When considering the critical reputation of Black Boy it is important to note that the novel was available only in a truncated version until 1977. In that year, the full text, American Hunger, was published. This work gives the reader a very different view of Richard because the hope granted by the escape to the North at the "end" of the first section is undercut by the broken American dream found in Chicago in the second part. However, Black Boy in its 1945 version was well received and remains a popular work to this day. Critically, the work has been viewed as Wright's masterpiece, a twentieth-century version of the slave narrative, and a work of protest against racism, censorship, and intolerance. More recently, criticism has been focused on the restored novel (the version established by the Library of America) as cultural critique and a weapon against censorship. Such recent reviews have also looked more closely at the novel as pure sociology or, as Ellison previously suggested, at the Joycean quality of Wright's writing. This latter view sees Richard as a black version of Stephen Dedalus in Portrait of the Artist as a Young Man.
Ralph Ellison reviewed Wright's novel for the Antioch Review in 1945 in an essay entitled "Richard Wright's Blues". To him the work was a "blues-tempered" lyric such as Bessie Smith might sing. Richard Wright, Ellison went on, had given himself a duplicitous role: "to discover and depict the meaning of Negro Experience; and to reveal to both Negroes and whites those problems of a psychological and emotional nature which arise between them when they strive for mutual understanding." This became the aim of the "Wright School of Urban Realism". They were a group of authors inspired by Wright to use writing, as Robert A. Bone put it in The Negro Novel in America (1965), as a "means of dispelling inner tensions of race ... [and through a fictional protagonist] alter [white] attitude toward race."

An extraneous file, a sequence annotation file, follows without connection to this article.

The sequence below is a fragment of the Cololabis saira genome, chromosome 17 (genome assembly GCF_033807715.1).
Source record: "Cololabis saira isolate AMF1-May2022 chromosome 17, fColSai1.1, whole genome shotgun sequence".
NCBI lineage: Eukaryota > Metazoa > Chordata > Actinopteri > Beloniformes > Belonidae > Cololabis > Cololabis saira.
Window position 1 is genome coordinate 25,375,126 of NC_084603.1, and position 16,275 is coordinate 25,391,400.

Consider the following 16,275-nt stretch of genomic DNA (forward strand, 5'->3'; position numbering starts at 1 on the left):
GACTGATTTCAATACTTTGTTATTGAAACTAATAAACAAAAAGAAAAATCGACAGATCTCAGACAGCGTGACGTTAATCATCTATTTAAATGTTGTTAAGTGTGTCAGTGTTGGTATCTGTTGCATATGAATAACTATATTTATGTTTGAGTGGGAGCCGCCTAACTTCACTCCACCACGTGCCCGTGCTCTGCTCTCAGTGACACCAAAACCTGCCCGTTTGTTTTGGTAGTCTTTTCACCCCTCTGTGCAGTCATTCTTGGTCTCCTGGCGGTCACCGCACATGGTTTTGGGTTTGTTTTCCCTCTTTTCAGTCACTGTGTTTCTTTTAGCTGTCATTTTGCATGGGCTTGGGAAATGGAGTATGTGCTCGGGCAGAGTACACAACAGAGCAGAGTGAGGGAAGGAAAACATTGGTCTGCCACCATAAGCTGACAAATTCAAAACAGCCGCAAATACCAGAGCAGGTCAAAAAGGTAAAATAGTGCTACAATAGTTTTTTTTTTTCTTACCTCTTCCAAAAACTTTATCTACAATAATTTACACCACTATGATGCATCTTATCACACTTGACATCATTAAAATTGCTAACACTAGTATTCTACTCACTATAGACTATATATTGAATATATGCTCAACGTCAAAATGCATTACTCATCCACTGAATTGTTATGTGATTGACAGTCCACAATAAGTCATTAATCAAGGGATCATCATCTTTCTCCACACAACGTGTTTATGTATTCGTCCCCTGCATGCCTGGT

In addition to Ellison, the novel was reviewed by Lionel Trilling for The Nation, on April 7, 1945. Trilling applauded Wright's effort, saying, "He has the objectivity which comes from refusing to be an object." A few months later, in an article for Esquire (June 23, 1945), Sinclair Lewis took a more direct approach. His review took the opportunity not to be critical of Wright but of America. Lewis defended the book against those who were made uncomfortable by it. He said there could be no reason to doubt the veracity of the book's report on living conditions for blacks given the echo found in official reports made by the NAACP, the daughter of a white Navy officer (Ruth Donenhower Wilson) in a book on Jim Crow, the U.S. government itself, and others. All told, he said, the South does in fact practice Jim Crowism and the North is not much better. Why, Lewis wonders with the NAACP, should Jim Crowism exist even within the troops and the Red Cross in the European war— within the "Army of Democracy" itself?
In the 1950s, the reputation of Wright ebbed as Ellison and Baldwin came into popularity. However, in the 1960s, black militancy preferred the forthright attitude of Wright, and his popularity rose to new heights Ronald Sanders, in "Richard Wright and the Sixties," had nothing but praise for Wright. Saunders called Black Boy Wright's masterpiece but also his swan song. Critically, the novel was regarded for what it was doing as a sociological study. For example, in The Art of Richard Wright, Edward Margolies portrays Wright as a generalist who extrapolates a blanket statement about American minorities based on his life. Margolies goes so far as to criticize Wright for playing the innocent too much. "[Wright's] theme is freedom and he skillfully arranges and selects his scene in such a way that he is constantly made to appear the innocent victim of ... tyranny." That may be, but in the 1970s, critics begin to make greater comparisons and even, as Martha Stephens does, place the pre-Native Son works ahead of the greater commercial...
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